Sentinel node mapping with thermoresponsive magnetic nanoparticles in rats

Kunihiko Hiraiwa, Masakazu Ueda, Hiroya Takeuchi, Takashi Oyama, Tomoyuki Irino, Takahisa Yoshikawa, Akihiko Kondo, Yuko Kitagawa

Research output: Contribution to journalArticlepeer-review

8 Citations (Scopus)


Background: In this study, we investigated the ability of magnetic resonance imaging (MRI) after interstitial administration of thermoresponsive magnetic nanoparticles to detect the sentinel lymph node (SLN). Materials and Methods: Postcontrast MRI scans were acquired following subcutaneous injection of thermoresponsive magnetic nanoparticles into the thoracic wall of rats. The signal-to-noise ratio of axillary lymph nodes was calculated to assess whether the SLN could be detected by MRI. In a second experiment, after injecting thermoresponsive magnetic nanoparticles, i.e., Therma-Max 36, Therma-Max 42, Therma-Max 55, and Ferridex, into the subserosa of the cecum of rats, the injection sites, the SLNs, and the distant lymph nodes were resected and examined histologically in order to determine which nanoparticles, if any, were specifically retained in the SLN. Results: MRI showed that the signal-to-noise ratio of axillary SLNs was significantly lower 24 h after injection of Therma-Max 42 than on the precontrast images (P < 0.05). Histologic evaluation revealed that Therma-Max 36 aggregated at body temperature and did not migrate to the SLN. Therma-Max 42, on the other hand, aggregated, and the particles became large enough to be retained in the SLNs. Therma-Max 55 and Ferridex did not aggregate, and they both migrated to the SLNs and the distant lymph nodes. Conclusions: The results of this study showed that thermoresponsive magnetic nanoparticles could be targeted to the SLN by adjusting the temperature at which they aggregate, and that they could be used as a contrast agent for SLN mapping by MRI.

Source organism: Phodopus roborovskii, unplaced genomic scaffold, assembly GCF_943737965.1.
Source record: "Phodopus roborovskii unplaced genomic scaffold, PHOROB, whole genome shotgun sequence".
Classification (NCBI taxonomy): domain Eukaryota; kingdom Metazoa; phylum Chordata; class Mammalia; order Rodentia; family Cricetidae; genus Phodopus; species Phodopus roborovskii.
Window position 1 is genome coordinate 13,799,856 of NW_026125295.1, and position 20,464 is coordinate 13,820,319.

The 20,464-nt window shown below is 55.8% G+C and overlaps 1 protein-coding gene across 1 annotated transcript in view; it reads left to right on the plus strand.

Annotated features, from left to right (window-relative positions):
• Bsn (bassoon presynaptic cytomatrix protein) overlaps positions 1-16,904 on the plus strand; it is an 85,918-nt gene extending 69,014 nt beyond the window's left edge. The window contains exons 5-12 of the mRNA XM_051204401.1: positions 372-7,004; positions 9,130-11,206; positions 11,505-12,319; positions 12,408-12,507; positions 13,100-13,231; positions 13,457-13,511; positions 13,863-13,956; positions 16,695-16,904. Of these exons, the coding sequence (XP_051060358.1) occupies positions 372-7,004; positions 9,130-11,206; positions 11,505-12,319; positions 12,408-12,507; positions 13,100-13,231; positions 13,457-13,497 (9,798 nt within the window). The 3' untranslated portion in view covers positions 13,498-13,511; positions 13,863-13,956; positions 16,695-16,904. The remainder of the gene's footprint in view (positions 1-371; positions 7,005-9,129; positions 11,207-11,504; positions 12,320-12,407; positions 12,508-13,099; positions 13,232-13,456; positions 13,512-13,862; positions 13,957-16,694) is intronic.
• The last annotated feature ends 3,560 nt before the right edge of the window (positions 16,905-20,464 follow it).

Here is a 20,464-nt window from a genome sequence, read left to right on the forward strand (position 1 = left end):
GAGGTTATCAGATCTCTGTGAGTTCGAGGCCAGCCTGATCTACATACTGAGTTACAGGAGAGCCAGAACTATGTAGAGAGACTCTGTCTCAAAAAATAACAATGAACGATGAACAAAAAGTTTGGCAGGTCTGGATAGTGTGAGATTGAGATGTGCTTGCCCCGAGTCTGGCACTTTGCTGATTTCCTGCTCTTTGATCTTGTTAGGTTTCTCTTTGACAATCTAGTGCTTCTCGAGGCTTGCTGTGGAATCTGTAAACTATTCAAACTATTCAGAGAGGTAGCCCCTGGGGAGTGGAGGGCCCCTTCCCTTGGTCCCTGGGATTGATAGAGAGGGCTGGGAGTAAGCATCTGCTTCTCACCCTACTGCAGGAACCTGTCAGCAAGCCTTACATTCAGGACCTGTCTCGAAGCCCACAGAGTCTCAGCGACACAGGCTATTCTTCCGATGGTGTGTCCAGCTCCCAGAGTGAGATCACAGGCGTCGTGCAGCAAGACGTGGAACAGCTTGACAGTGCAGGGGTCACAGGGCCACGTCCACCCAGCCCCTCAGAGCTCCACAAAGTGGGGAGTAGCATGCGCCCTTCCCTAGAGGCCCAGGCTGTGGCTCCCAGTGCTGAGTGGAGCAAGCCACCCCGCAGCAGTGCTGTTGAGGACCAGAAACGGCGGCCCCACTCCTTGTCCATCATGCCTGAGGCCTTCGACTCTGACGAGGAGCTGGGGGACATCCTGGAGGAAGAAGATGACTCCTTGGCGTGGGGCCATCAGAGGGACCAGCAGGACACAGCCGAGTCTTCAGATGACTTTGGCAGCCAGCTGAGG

Original languageEnglish
Pages (from-to)48-55
Number of pages8
JournalJournal of Surgical Research
Issue number1
Publication statusPublished - 2012 May 1


  • lymphography
  • magnet resonance imaging
  • sentinel lymph node
  • thermoresponsive magnetic nanoparticle

ASJC Scopus subject areas

  • Surgery


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